CAN Pack

Pack individual signals into CAN message

Library

Vehicle Network Toolbox™ > CAN Communication

Embedded Coder® > Embedded Targets > Host Communication

  • CAN Pack block

Description

The CAN Pack block loads signal data into a message at specified intervals during the simulation.

To use this block, you must have a license for Simulink® software.

CAN Pack block has one input port by default. The number of block inputs is dynamic and depends on the number of signals you specify for the block. For example, if your block has four signals, it has four block inputs.

This block has one output port, CAN Msg. The CAN Pack block takes the specified input parameters and packs the signals into a message.

The CAN Pack block supports:

  • Simulink Accelerator™ rapid accelerator mode. You can speed up the execution of Simulink models.

  • Model referencing. Your model can include other Simulink models as modular components.

  • Code generation to deploy models to targets. If your signal information consists of signed or unsigned integers greater than 32 bits long, code generation is not supported.

For more information, see Design Your Model for Effective Acceleration (Simulink).

Dialog Box

To select your CAN Pack block parameters, use the Function Block Parameters dialog box.

Parameters

Data is input as

Select your data signal:

  • raw data: Input data as a uint8 vector array. If you select this option, you only specify the message fields. all other signal parameter fields are unavailable. This option opens only one input port on your block.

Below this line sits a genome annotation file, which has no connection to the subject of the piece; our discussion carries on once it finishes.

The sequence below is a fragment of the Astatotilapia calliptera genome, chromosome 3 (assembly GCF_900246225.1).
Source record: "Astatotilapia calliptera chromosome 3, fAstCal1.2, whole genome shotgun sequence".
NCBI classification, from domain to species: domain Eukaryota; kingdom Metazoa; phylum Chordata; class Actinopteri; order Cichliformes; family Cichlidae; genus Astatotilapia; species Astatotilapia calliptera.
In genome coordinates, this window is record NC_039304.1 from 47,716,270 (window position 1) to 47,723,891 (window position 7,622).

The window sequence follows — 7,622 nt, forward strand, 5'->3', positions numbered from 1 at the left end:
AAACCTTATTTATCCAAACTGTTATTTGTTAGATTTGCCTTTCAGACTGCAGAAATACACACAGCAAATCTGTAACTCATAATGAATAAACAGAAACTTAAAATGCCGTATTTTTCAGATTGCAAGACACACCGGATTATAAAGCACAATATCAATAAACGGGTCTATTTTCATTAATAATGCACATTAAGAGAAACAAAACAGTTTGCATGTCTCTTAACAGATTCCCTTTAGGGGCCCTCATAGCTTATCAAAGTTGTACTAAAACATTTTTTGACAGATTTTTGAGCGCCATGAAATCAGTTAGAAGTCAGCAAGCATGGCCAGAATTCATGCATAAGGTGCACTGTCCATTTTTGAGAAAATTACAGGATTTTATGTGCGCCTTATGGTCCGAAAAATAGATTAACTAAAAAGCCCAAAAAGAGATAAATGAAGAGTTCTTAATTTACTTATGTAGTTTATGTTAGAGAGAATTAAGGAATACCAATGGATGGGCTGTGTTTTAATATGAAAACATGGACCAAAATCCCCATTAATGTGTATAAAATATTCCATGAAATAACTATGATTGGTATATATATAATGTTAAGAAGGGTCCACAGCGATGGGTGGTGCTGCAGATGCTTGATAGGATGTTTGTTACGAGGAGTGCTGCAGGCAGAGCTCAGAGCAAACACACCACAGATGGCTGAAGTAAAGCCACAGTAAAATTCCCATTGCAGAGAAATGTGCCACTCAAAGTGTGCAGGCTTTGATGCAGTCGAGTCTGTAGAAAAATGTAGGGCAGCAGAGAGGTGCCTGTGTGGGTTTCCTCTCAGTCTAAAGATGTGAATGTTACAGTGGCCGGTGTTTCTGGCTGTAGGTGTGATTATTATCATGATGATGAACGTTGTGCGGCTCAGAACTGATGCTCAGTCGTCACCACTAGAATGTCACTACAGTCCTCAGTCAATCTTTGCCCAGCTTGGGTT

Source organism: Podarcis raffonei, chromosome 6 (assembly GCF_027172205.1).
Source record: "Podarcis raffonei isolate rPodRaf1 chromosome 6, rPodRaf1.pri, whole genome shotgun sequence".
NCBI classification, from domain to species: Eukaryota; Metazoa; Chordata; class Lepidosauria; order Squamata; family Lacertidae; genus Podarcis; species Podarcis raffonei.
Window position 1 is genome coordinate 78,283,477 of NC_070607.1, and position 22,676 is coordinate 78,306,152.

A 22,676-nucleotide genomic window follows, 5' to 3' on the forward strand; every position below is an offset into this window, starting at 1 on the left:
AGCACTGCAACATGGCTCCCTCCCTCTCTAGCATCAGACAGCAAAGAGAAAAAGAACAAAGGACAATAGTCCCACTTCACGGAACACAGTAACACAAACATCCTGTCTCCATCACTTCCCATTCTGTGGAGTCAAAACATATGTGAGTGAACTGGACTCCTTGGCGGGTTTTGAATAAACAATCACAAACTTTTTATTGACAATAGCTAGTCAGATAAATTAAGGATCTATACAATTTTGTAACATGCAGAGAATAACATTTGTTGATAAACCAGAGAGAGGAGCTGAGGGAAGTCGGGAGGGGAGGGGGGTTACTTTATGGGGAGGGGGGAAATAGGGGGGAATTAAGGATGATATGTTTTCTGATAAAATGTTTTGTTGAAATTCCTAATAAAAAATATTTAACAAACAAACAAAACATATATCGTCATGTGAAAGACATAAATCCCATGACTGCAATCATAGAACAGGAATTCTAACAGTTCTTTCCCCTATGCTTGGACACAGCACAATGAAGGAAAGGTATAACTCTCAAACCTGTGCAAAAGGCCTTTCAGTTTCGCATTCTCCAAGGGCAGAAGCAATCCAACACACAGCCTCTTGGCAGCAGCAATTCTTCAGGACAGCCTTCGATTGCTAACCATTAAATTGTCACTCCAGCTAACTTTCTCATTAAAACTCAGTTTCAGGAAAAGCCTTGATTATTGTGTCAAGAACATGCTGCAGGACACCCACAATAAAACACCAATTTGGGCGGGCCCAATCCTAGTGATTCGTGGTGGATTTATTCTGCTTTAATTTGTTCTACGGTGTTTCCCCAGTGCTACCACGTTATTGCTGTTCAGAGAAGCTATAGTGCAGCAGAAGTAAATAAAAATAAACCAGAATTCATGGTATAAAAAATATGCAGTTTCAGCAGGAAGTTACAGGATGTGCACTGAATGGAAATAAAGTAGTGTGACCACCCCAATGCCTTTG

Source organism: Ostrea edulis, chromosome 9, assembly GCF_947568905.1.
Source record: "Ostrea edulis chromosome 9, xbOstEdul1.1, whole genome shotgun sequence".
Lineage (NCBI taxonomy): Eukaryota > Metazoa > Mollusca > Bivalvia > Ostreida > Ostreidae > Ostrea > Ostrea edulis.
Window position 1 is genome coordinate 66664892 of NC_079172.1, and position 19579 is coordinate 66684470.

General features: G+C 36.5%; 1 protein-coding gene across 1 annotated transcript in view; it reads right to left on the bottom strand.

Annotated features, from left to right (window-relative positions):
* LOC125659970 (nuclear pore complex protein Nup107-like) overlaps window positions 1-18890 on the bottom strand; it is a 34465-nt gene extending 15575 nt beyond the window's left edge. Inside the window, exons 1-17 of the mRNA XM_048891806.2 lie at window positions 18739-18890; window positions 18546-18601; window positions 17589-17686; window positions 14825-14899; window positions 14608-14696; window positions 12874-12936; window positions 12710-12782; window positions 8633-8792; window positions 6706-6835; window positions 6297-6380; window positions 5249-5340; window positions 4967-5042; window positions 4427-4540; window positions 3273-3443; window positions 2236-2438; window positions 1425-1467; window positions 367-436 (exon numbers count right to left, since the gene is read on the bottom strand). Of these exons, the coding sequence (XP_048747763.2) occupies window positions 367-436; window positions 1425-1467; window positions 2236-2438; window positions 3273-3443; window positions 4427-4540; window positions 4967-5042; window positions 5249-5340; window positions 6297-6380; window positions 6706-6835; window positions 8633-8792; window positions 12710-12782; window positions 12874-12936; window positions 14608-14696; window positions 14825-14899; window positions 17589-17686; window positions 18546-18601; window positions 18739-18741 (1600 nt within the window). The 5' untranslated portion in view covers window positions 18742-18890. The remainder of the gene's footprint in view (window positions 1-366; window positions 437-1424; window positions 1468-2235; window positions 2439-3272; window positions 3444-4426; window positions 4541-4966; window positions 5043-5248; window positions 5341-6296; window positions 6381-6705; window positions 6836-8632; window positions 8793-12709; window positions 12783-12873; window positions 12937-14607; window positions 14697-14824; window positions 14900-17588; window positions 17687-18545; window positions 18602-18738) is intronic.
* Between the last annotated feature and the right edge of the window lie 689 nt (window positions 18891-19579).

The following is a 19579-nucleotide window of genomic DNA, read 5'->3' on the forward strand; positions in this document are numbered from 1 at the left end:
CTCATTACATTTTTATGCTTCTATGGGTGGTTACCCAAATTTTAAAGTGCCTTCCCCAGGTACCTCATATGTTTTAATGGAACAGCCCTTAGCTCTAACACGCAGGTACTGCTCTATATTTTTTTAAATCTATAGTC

• manually specified signals: Allows you to specify data signal definitions. If you select this option, use the Signals table to create your signals. The number of block inputs depends on the number of signals you specify.

  • CANdb specified signals: Allows you to specify a CAN database file that contains message and signal definitions. If you select this option, select a CANdb file. The number of block inputs depends on the number of signals specified in the CANdb file for the selected message.

The block supports the following input signal data types: single, double, int8, int16, int32, int64, uint8, uint16, uint32, uint64, and boolean. The block does not support fixed-point data types.

CANdb file

This option is available if you specify that your data is input through a CANdb file in the Data is input as list. Click Browse to find the CANdb file on your system. The message list specified in the CANdb file populates the Message section of the dialog box. The CANdb file also populates the Signals table for the selected message.

File names that contain non-alphanumeric characters such as equal signs, ampersands, and so on are not valid CAN database file names. You can use periods in your database name. Before you use the CAN database files, rename them with non-alphanumeric characters.

Message list

This option is available if you specify that your data is input through a CANdb file in the Data is input as field and you select a CANdb file in the CANdb file field. Select the message to display signal details in the Signals table.